Many snow enthusiasts will say this winter is way betterthan the last.
But, with the freezing and thawing we’ve been experiencingfor the past couple of months, it’s hasn’t been easy for some.
It hasn’t been an easy task for one Camden trail groomer. Agrooming run usually takes five to six hours. With the freezing and melting we’ve beenexperiencing, he says it’s been tough to get the job done.
“When you can’t get a total freeze up to begin with thereare constant mud holes,” explained Ted Gay, a trail groomer and Board member ofTC Riders.
The Camden TC Riders Snowmobiling Club has been dragging inmud into its grooming barn.
Gay says parts of the snowmobiling trail gets groomed everyday. But, with the ever-changing weather in Central New York, it’s been adifferent story.
“You go from snowdown to rocks, start all over again. You get some more snow and build anotherbase and more warm weather and more rain you have to build another base,” saidGay. Which has been a headache for Ted.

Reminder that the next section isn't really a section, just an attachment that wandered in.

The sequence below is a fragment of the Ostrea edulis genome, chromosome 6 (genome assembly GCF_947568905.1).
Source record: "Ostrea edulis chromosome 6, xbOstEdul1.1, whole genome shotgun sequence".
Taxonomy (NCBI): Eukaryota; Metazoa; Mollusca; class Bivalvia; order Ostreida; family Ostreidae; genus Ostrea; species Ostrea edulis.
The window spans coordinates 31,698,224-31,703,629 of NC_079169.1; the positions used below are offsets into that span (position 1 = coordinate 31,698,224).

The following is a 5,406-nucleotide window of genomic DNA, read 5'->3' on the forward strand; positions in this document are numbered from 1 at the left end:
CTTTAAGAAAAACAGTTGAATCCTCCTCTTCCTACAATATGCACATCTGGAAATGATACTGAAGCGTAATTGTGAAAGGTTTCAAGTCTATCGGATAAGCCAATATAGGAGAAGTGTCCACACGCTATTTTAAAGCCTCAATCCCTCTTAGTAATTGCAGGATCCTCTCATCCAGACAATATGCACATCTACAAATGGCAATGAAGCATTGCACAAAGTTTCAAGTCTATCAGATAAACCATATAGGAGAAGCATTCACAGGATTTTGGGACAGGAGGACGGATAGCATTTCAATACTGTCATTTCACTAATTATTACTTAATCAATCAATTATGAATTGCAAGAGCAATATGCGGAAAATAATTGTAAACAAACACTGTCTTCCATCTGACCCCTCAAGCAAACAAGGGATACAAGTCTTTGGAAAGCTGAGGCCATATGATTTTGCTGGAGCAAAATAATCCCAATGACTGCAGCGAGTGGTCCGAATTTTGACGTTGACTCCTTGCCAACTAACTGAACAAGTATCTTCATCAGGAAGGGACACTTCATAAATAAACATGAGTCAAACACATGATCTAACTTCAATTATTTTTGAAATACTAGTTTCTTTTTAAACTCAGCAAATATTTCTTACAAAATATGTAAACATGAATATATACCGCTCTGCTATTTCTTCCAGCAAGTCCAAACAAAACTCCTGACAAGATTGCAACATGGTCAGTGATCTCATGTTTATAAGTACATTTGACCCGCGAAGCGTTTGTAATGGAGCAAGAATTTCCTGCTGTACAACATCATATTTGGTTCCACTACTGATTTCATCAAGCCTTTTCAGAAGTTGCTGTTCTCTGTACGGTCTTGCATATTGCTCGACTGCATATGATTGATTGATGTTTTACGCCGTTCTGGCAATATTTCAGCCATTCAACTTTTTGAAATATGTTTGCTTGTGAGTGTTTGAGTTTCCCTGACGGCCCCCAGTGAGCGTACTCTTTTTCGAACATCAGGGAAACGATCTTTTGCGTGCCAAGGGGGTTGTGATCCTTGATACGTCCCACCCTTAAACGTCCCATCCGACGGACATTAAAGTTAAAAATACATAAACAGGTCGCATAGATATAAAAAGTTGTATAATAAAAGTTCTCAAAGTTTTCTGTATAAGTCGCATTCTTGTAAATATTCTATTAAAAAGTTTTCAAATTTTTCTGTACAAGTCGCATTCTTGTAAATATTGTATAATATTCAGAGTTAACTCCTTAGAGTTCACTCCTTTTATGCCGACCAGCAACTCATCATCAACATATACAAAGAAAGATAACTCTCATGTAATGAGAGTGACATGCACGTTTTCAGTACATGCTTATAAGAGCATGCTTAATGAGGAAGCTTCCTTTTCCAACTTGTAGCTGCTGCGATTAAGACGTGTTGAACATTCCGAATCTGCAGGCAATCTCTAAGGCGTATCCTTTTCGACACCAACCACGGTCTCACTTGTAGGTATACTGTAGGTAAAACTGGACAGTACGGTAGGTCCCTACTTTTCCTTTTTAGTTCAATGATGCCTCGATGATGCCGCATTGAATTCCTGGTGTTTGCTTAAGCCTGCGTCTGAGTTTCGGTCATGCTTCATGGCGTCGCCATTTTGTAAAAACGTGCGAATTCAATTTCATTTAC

“We should have two feet on the level and up here inthe woods 4 ft. common. Right now you’re lucky to have it cover the tops ofyour boots,” said Gay.
During the last melt, much of the trails were washed out, closingparts of the trail in Camden.
And without the snow, the grooming machine cannot do its jobwhich is to keep the snow packed on the trails.
“You pack it just like you would pack a snowball. Youend up with loose snow and you pack it into a snowball. Now you got somethingyou can throw. You take loose snow and roll it around in here and pack it witha pan and now it’s hard to ride on,” explained Gay.
Ted says you want a base that is six inches to 2 feet deep. Butit’s been difficult to keep it that way this season.
Ted also tells Eyewitness News the freezing and melting cannot only damage the trails, but, it is also a safety issue for snowmobilers.